For many, the name Samsung is not synonymous with car making but the fact of the matter is that the South Koreans over at Samsung have been involved in the motoring business for a while now. Despite the fact they are not as well known as other Korean car brands (Kia, Hyunday and SsangYong), Samsung Motors has managed to make a name for itself.
The brand was founded in 1994 but it wouldn't be until 1998 that the first car rolled out of the factory door. By that time, South Korea was deep in an economic crisis that took over the entire Asian continent. In order to keep the company alive, Samsung was forced to seek a partner, so in 1998 it began negotiations with French car maker Renault. The take-over was finalized in 2000, when Renault bought 70% of the company stock for the sum of $512 million.
Kun Hee Lee, the founder of the Samsung empire decided to enter his company in the car-making business because he thought he would supply it with the help of his other subsidiaries, Samsung Electrics and Samsung Electronics. Not a bad idea on paper, but as soon as the crisis hit, he was forced to sell.
At that time, several Korean car companies seemed interested in the deal, including Daewoo and Hyundai, but it was Renault who won in the end, particularly because of the close tie between Samsung and Nissan, of which Renault was now a major stockholder. Nissan's partnership with Samsung included engines and technical support as well as valuable expertise.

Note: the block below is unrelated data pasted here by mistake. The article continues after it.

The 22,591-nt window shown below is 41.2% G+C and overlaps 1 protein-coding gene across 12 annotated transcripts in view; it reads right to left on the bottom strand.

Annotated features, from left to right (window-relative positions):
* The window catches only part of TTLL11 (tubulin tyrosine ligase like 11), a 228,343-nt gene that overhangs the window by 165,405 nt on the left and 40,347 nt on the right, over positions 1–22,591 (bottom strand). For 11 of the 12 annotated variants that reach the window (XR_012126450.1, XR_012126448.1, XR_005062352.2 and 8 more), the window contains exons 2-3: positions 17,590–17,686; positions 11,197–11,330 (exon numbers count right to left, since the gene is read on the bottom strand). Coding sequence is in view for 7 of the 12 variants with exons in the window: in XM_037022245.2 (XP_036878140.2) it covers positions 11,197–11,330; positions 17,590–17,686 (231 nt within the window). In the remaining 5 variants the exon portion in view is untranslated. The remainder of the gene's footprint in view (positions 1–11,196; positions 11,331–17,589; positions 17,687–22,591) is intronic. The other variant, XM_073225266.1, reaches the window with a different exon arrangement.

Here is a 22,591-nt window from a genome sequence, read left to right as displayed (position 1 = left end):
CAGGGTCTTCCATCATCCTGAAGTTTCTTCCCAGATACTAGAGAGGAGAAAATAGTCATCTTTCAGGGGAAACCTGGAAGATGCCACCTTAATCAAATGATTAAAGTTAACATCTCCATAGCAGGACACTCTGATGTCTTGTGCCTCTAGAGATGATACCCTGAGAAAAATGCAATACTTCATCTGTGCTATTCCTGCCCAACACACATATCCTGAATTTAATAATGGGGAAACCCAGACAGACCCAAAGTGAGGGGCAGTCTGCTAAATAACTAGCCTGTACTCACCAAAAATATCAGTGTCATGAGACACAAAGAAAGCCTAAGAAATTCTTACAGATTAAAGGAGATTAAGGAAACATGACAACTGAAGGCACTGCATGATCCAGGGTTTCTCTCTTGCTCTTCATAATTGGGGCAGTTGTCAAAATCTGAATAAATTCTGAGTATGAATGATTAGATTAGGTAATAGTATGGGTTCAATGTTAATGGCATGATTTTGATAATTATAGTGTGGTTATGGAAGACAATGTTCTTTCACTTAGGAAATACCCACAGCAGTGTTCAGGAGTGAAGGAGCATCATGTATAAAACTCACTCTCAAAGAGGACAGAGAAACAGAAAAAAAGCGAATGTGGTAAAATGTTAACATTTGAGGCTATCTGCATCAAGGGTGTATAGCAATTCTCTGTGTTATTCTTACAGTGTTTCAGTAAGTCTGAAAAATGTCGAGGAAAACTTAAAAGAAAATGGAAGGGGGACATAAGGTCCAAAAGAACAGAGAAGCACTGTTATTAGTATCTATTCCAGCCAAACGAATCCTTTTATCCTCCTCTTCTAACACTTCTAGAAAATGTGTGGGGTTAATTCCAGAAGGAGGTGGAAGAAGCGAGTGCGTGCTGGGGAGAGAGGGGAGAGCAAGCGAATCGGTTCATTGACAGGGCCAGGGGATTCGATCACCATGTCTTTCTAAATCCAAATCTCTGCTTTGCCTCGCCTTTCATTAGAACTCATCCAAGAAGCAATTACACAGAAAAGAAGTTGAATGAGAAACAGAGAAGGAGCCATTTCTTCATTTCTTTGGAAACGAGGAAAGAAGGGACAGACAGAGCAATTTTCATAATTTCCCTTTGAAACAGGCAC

This means that today, most of the models that have appeared under the Samsung brand name are based on existing Nissan models. For example, the SM3 is based on Nissan Bluebird, the SM5 on the Nissan Cefiro and Nissan Maxima and the SM7 on the Nissan Teana.
What Renault has made had little influence on the brand in general and analysts think that Samsung acts only as a way for the French to break onto the Asian car market. Regardless of the role it plays right now in car production, Renault will continue to keep the Samsung brand name until 2020 due to a license agreement.